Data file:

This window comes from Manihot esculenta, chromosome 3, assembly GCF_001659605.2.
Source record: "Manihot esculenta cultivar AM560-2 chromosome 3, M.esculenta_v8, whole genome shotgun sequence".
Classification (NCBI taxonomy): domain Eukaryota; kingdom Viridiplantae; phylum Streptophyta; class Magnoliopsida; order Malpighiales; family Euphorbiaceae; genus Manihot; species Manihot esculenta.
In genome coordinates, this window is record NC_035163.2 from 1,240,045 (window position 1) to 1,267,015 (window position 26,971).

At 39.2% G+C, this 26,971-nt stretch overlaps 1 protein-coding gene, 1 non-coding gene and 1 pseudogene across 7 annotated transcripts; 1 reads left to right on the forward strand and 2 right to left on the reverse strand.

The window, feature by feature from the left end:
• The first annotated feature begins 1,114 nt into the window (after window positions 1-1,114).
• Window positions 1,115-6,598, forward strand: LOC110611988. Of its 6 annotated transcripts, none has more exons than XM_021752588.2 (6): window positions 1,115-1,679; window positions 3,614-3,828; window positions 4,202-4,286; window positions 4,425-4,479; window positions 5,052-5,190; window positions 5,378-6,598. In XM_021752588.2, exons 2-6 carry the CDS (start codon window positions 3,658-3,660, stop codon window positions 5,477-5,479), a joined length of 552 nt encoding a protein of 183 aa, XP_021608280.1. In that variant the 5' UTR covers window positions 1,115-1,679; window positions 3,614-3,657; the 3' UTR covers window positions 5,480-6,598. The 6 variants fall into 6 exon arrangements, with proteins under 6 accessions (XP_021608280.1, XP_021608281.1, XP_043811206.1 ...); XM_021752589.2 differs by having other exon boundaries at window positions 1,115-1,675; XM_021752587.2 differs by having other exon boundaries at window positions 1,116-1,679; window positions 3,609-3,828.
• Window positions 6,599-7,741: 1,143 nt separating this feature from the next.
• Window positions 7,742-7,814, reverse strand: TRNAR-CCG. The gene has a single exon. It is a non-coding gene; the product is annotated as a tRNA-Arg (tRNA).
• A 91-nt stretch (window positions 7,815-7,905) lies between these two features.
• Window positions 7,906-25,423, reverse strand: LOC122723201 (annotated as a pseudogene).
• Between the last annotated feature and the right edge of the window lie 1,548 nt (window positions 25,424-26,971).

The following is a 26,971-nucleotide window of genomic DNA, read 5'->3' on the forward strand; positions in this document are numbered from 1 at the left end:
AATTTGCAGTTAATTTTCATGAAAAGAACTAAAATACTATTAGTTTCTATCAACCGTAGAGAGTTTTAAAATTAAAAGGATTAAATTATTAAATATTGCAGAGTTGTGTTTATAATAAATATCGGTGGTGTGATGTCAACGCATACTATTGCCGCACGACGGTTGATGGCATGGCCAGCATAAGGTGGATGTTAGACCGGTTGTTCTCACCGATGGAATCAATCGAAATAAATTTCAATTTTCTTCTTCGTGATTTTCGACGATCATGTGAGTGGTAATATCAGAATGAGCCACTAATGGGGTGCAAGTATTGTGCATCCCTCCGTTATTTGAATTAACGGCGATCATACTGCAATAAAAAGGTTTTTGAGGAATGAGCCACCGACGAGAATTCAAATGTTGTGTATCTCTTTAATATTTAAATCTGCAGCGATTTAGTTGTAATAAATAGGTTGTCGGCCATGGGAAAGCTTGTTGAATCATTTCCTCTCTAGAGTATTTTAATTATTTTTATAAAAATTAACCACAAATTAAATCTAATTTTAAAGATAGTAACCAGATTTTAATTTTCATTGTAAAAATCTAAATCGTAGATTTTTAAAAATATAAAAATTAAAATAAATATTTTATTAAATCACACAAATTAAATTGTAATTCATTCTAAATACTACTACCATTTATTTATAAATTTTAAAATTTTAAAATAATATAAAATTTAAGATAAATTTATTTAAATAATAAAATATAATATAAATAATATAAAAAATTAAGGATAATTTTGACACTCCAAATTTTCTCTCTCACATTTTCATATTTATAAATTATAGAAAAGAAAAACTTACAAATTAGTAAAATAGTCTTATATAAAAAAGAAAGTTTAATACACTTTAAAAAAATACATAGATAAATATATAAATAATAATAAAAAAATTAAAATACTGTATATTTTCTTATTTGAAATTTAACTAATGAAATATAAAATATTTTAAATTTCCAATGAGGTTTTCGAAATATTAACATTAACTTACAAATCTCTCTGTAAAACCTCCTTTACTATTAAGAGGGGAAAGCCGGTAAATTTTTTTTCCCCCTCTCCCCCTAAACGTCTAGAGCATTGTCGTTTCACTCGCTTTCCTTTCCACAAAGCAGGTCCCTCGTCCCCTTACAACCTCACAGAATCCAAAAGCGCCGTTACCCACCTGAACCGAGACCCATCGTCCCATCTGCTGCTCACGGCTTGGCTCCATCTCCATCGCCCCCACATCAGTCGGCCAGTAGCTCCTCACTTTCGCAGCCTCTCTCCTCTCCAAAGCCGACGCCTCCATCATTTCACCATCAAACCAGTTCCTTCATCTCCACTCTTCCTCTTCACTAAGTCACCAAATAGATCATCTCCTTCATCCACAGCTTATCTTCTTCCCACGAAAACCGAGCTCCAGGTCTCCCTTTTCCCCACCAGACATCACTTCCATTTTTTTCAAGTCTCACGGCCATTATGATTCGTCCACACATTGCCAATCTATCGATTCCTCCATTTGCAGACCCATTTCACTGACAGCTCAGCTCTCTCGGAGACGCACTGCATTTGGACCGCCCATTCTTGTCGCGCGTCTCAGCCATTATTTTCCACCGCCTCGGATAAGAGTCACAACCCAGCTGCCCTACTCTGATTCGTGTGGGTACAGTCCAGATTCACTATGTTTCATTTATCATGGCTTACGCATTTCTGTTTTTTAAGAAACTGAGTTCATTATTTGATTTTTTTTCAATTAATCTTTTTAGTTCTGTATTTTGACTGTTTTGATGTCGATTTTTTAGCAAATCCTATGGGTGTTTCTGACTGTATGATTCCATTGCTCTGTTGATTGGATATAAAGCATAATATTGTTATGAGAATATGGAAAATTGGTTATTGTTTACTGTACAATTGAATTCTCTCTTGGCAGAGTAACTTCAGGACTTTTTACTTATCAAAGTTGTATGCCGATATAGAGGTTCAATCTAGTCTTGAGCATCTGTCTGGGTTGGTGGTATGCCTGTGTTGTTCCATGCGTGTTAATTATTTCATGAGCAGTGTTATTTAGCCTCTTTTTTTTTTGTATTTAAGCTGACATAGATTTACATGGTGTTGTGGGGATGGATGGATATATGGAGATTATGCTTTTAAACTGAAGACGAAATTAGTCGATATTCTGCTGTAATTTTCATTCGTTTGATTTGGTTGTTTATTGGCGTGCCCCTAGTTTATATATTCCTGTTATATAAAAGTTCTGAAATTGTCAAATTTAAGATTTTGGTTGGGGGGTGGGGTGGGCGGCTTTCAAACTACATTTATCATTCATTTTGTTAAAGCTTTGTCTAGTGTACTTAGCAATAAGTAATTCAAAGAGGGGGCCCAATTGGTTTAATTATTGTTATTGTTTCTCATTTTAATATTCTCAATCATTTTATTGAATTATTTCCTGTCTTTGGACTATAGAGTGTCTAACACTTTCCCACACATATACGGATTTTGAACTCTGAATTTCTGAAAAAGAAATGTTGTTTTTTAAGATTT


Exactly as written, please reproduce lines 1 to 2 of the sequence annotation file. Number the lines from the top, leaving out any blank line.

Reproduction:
This window comes from Manihot esculenta, chromosome 3, assembly GCF_001659605.2.
Source record: "Manihot esculenta cultivar AM560-2 chromosome 3, M.esculenta_v8, whole genome shotgun sequence".